Thursday, June 3, 2010

Check out this article from DailyFinance

Check out this article from DailyFinance

Home Prices Rise in More Metro Areas, First Quarter Resales Up From a Year Ago

by Wannasiri Chompoopet, Manager, Existing-home Sales

The latest figures on metropolitan area home prices have been released by NAR and they show that a growing number of metropolitan areas are experiencing price gains from a year ago. At the same time, most states posted healthy gains in home sales from the first quarter of 2009.

In the first quarter of 2010, 91 out of 152 metropolitan statistical areas showed year-over-year increases in the median sales price of existing single-family homes. Twenty-nine of those metros registered double-digit increases. In the fourth quarter 67 areas reported gains. On a national basis, the median existing single-family home price was fairly flat at $166,100, down 0.7 percent from the first quarter 2009. Distressed homes, which typically are discounted by 15 percent relative to traditional homes, accounted for 36 percent of first quarter sales.

State Existing-Home Sales

Total state existing-home sales, including single-family and condos/co-ops, posted a seasonally adjusted annual rate of 5.14 million units in the first quarter. While that figure is down 14.0 percent from the 4th quarter 2009 surge of 5.97 million units (most likely driven by the initial home buyer tax credit program). first quarter sales were 11.4 percent above their 4.61 million-unit level in the first quarter of 2009. Year over year, resales rose from in 44 states and the District of Columbia; in fact, 31 states and the District experienced double-digit gains. NAR has been tracking state by state resales since 1981.

Idaho and Hawaii posted the largest increases in existing-home sales. Resales rose more than 100 percent in Idaho after having declined in the 4th quarter of last year. Existing-home sales in Hawaii increased more than 50 percent. Both states had experienced continued rising resales through the first three quarters of last year.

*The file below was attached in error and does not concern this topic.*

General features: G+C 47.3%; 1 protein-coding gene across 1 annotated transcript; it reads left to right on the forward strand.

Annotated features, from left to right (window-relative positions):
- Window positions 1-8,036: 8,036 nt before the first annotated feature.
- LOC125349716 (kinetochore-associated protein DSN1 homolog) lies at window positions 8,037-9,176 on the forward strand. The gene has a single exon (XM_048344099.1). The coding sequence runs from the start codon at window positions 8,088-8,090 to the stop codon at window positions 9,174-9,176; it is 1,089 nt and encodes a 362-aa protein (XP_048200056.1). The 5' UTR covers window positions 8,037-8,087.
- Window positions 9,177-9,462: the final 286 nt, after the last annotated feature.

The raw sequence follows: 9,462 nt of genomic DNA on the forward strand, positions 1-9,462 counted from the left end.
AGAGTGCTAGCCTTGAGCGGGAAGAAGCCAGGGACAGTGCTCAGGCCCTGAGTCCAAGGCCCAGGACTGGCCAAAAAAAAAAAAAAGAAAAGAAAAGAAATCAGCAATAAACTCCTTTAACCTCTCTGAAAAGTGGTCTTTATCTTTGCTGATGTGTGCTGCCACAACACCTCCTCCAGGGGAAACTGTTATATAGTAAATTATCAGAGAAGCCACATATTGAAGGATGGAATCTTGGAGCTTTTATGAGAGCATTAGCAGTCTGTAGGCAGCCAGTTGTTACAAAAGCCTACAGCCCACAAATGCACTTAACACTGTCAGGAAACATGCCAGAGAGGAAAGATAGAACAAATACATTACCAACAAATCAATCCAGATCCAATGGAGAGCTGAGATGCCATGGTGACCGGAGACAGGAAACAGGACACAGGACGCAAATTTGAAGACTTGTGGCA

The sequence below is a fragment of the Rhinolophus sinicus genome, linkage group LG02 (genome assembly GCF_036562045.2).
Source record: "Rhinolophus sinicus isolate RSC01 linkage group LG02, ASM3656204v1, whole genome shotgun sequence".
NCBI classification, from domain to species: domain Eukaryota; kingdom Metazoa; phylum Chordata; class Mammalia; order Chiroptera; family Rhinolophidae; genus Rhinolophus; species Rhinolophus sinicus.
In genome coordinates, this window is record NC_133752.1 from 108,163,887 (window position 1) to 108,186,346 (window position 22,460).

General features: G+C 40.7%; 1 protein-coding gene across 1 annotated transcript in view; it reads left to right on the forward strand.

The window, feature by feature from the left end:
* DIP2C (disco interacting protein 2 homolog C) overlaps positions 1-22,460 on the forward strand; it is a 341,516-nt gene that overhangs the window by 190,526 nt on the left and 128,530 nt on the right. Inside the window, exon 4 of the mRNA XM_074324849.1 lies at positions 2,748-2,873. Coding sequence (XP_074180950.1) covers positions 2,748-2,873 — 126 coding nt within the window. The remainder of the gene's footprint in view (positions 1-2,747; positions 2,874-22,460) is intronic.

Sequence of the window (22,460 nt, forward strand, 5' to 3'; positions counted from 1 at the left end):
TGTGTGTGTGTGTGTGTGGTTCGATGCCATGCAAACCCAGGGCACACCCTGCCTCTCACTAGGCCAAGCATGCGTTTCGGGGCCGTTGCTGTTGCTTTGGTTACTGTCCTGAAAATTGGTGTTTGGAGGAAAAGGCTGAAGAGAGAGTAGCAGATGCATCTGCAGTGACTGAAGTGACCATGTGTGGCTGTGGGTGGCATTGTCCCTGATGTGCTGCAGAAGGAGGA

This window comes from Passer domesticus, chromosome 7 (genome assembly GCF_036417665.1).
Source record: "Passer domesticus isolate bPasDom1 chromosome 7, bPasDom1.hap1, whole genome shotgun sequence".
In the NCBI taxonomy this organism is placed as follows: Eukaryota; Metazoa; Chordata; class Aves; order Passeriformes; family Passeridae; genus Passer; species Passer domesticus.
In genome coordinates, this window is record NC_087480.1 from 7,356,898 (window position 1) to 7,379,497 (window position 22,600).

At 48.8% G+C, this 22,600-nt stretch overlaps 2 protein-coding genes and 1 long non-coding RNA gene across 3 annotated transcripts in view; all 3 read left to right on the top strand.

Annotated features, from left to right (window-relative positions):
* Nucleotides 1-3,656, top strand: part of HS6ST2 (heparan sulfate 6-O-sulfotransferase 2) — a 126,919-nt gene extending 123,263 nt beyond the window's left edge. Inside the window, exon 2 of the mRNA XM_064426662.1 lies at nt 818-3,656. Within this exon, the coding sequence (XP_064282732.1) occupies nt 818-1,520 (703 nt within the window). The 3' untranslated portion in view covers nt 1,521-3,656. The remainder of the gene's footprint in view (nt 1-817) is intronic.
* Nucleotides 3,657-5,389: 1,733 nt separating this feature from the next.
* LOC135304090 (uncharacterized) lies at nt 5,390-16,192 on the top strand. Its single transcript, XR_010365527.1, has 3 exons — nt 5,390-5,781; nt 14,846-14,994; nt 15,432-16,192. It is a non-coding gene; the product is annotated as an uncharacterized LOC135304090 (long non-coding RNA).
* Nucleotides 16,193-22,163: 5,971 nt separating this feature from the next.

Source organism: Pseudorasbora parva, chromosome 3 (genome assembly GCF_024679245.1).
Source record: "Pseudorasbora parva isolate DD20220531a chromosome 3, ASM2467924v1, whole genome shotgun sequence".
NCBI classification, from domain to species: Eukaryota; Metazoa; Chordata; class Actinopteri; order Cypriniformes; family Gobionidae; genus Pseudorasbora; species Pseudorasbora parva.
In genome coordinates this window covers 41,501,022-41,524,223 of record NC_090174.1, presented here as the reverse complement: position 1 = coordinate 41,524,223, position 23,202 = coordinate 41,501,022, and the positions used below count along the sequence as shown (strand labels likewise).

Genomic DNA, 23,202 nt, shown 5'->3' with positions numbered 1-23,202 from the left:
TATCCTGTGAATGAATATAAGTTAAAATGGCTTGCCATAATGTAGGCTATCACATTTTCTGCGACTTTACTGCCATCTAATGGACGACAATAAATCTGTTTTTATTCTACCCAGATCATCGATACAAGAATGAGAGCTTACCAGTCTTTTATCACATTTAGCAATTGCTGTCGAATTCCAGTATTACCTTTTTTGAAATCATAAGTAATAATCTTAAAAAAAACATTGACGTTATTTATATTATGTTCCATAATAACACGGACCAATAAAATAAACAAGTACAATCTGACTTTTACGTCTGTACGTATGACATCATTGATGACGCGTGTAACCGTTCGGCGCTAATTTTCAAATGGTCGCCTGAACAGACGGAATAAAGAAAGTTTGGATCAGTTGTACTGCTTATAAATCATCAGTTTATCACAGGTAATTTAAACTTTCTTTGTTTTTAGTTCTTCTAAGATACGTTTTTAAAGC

Median Home Prices

Metropolitan area median home prices for single-family homes ranged from $60,800 in Saginaw-Saginaw Township North area in MI to $621,200 in Honolulu HI. But the Saginaw metro posted the largest increase in the median sales price of home on a year over year basis, rising more than 100 percent from the $30,300 registered in the 1st quarter of last year. There were solid single-family price gains in a variety of metro areas, including three metros in Ohio (Akron, Dayton and Toledo) and two areas in Northern California (San Francisco-Oakland-Fremont and San Jose-Sunnyvale-Santa Clara). NAR began tracking metropolitan area median single-family home prices in 1979.

Figures on metropolitan area condo/co-op prices show that on a national basis, the existing-condo price was virtually unchanged – at $170,700 – in the 1st quarter of this year, down just 0.1 percent from a year ago. But 24 metros posted increases in the median price of condos/co-ops, compared with only 11 which showed increases in the fourth quarter. The largest increase was in Syracuse NY, rising 24.7 percent from the first quarter of 2009. The metro area condo price series dates back to 1989 and covers changes in 55 metro areas. Because there is a concentration of condos in high-cost metro areas, the national median condo price is generally higher than the median single-family price. In a given market area, condos typically cost less than single-family homes. As the reporting sample expands in the future, additional areas will be included in the condo price report.

“Figuring out” the figures

Stabilizing home prices are encouraging. This flattening in home prices is something we’ve been seeing in all of the home price measures lately, and quite clearly evident in this metro area price report. The tax credit has been very effective in drawing down excess inventory, with about one million additional sales resulting directly from the stimulus. The figures also point to a change in market psychology. The economy is improving; even recent jobs numbers were encouraging. That is helping to return confidence among buyers.

But there are still challenges. The housing market continues to held back from a full-fledged recovery because of mortgage issues. According to findings published in the new 2010 NAR Member Profile, one third of NAR members report that obtaining a mortgage is the most important factor limiting potential clients from purchasing a home. In addition, the REALTORS® Confidence Index (posted online on April 26 2010) reveals that 11 percent of REALTORS® had a contract canceled because an appraisal came in at less than the price negotiated between a buyer and seller. Another 16 percent report a contract had to be renegotiated because of a low appraisal. NAR leaders and staff will continue their discussions with about these other issues with government and industry leaders to insure that housing remains at the forefront of economic policy decisions.